In 2019, very few people would have anticipated how much the world would be turned on its head in 2020. I do not know about you, but I certainly found the past months out of character and not so easy to manage. However, typical of the human race, we find opportunity in adversity. Many businesses have been forced to relook what they do and how it is done. Business transformation certainly peaked yet again as a let’s-take-advantage-of the-situation buzzword.
Why – Such a small word
Not too long ago, I was talking to my hair dresser in a general conversation about some of the interesting challenges I handled on behalf of my clients over the past 12 months. Really in some instances, I had no idea how to handle the situations that arose. No idea where to start, yet somehow we always managed.
In other instances, some of those challenges were really technically complicated. With a non-engineering or technical background, I had to suggest, recommend and chose the best paths to follow. It was in many instances a case of business transformation. I had to start somewhere and in reality I always started with:
What is it that we do? And why?
And then my hair dresser pointed out to me – maybe I was able to provide the support I did, because of this one little, simple word:
Coming back to buzzwords – business transformation
Business optimisation can take on many forms. One can transform business radically or we can improve productivity on a small scale Personally I am a fan of positive cultural business transformation. Working to improve culture works best for me as I find it delivers great outcomes.
I certainly have experienced the overload of pressure to think about how best to transform my own business. To take time to think about what can be done to deliver transformation and now access the new world.
Thus, this is not a selling opportunity. Frankly, if you want me to work with your business, you know where to find me. I do not want to add to the pressure..
However, the more I pondered the discussion with my hair dresser, the more I realised, I do have something to contribute – to the transformation of my own business and hopefully help you to think about your own business.
“Why” is a powerful key and one not used to its full advantage. It can open doors and minds, if used.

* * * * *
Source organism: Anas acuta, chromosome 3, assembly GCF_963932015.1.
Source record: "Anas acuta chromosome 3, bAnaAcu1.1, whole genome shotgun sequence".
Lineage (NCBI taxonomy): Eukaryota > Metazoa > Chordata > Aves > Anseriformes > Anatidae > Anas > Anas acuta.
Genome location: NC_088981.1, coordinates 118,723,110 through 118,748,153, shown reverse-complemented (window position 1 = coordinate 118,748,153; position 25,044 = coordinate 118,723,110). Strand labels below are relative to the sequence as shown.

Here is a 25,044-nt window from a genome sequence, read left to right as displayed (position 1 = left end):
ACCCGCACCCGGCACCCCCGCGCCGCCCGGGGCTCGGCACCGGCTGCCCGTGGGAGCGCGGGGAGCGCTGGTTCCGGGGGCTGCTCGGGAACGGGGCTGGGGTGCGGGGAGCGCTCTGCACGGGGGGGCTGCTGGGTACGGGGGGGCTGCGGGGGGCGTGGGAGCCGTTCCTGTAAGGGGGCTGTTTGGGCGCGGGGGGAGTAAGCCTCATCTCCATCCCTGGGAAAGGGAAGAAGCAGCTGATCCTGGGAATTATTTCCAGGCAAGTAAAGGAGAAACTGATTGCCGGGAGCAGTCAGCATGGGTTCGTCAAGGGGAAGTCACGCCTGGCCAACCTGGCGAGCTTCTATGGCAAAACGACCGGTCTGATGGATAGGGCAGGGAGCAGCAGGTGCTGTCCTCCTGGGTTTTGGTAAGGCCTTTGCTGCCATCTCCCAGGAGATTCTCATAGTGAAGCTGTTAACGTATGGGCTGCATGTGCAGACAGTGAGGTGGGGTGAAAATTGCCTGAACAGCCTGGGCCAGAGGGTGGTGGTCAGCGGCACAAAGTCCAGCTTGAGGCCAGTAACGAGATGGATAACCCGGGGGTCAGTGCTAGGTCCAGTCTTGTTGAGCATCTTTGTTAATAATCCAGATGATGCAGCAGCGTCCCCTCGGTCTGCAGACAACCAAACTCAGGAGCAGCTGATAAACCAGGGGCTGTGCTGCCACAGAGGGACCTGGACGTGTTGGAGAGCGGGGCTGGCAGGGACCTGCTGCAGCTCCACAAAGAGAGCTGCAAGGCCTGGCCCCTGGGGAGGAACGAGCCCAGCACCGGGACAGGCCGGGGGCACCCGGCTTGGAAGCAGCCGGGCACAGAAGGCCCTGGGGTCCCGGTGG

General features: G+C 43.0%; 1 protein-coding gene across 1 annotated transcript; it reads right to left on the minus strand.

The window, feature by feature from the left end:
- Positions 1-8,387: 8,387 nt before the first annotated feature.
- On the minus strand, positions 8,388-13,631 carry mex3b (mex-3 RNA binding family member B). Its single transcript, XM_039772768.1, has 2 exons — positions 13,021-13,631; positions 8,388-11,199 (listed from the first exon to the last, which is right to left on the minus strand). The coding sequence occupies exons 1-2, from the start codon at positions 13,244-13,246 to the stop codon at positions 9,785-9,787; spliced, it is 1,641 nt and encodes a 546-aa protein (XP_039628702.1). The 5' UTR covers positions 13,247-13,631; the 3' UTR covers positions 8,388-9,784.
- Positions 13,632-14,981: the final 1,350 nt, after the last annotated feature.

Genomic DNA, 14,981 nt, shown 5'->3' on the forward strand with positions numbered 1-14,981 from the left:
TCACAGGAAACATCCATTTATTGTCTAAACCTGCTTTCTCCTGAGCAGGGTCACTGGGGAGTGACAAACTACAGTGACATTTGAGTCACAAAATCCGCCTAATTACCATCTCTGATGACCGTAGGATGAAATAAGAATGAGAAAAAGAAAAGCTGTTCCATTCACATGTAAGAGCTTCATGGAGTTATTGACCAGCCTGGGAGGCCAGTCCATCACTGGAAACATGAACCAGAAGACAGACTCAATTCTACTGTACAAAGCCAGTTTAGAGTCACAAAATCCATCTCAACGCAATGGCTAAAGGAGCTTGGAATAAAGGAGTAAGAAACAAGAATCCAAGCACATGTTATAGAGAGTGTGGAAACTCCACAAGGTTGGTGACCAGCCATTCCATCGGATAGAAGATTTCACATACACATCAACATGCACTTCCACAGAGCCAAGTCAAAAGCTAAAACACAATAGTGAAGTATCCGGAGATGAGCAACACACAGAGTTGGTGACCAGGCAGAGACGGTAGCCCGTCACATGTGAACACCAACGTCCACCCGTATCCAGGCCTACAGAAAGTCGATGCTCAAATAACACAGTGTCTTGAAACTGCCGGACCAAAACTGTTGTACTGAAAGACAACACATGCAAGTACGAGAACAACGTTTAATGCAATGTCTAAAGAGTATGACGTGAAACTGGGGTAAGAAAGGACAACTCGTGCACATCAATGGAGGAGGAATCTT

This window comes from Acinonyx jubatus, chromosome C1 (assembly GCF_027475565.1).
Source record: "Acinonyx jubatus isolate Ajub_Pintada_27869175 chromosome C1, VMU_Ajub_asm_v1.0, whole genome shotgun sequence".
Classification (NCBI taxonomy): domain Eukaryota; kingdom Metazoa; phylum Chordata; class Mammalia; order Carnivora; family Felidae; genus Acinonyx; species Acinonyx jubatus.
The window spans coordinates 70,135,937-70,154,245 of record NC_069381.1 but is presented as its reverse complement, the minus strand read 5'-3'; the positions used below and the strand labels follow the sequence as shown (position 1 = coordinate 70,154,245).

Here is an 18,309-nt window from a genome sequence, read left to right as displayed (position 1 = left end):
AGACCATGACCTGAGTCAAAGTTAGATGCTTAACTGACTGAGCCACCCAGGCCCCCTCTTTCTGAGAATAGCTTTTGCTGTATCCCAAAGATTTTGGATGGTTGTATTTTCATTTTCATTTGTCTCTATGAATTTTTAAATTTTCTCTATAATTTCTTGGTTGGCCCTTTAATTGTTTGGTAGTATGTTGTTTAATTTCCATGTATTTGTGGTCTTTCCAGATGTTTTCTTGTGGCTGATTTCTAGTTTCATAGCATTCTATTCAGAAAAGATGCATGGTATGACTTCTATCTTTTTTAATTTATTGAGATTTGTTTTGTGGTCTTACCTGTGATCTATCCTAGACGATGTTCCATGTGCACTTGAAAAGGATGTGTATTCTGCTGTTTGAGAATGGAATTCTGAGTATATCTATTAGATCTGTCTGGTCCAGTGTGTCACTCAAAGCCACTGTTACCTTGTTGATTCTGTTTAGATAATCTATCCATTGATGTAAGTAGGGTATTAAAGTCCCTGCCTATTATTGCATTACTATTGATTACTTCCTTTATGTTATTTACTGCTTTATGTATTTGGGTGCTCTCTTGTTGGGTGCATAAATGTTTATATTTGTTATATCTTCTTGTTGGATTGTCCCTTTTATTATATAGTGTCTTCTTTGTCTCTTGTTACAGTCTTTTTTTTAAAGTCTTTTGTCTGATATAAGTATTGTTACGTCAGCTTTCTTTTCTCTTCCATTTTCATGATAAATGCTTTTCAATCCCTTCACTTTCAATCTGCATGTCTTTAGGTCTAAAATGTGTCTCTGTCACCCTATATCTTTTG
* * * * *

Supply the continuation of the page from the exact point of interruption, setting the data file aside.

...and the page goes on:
Three ways to optimise your business with WHY
1. Ask why early
Who would have thought a year ago that we would experience times like these?
However, the signs were there. Early. And for many of us, we thought it was a world away. Someone else’s problem.
And then it turned into a pandemic. It took control out of our hands.
In your business, what are the early signs that we overlook? Why not try asking why this is happening. Why we do what we do.
2. You can not ask why too many times
Unfortunately, we often stop too soon. We get the answer to one question but do not keep on asking until we actually reach the foundation of why we do what we do.
Why is an uncomfortable questions many times. Yet is it powerful when we realise that what we think is the issue, is actually not the real issue.
It is the same with business transformation.
“The wings of transformation are born of patience and struggle.” Janet S. Dickens
One cannot stop too soon or afford not to have enough “why’s”.
3. Why is sometimes “why not”
Change does not happen easily.
It is confronting.
It changes our comfort zone.
Change forces us to make a choice whether to move or stay as we are.
No decision is still a decision – it is just a bad one and bad for business transformation.
Therefore, the question should be “why not”. Why not try something new?
Do not hesitate to include why in your business planning. It is the starting point of a very interesting business journey.
Why or why not is not the panacea for business transformation.
It may not be a magic pill, but this little word can certainly uncover wastage in business. Optimising your business, is often far better than trying to radically change what you do. Or why you do what you do.
If you ever need help asking why, please let me know. I have plenty why’s left.
Finally, I do hope that you are well and that you are taking care of what is important in life.
Have a great day!
Celia Jordaan has more than 28 years international and corporate experience and worked in the areas of procurement, tenders, supply chain, contract management, law and risk. She works with business, procurement leaders and teams to develop and implement strategies to boost business performance, make tendering easy and improve bottom line performance.
To learn more about Celia Jordaan, please click here.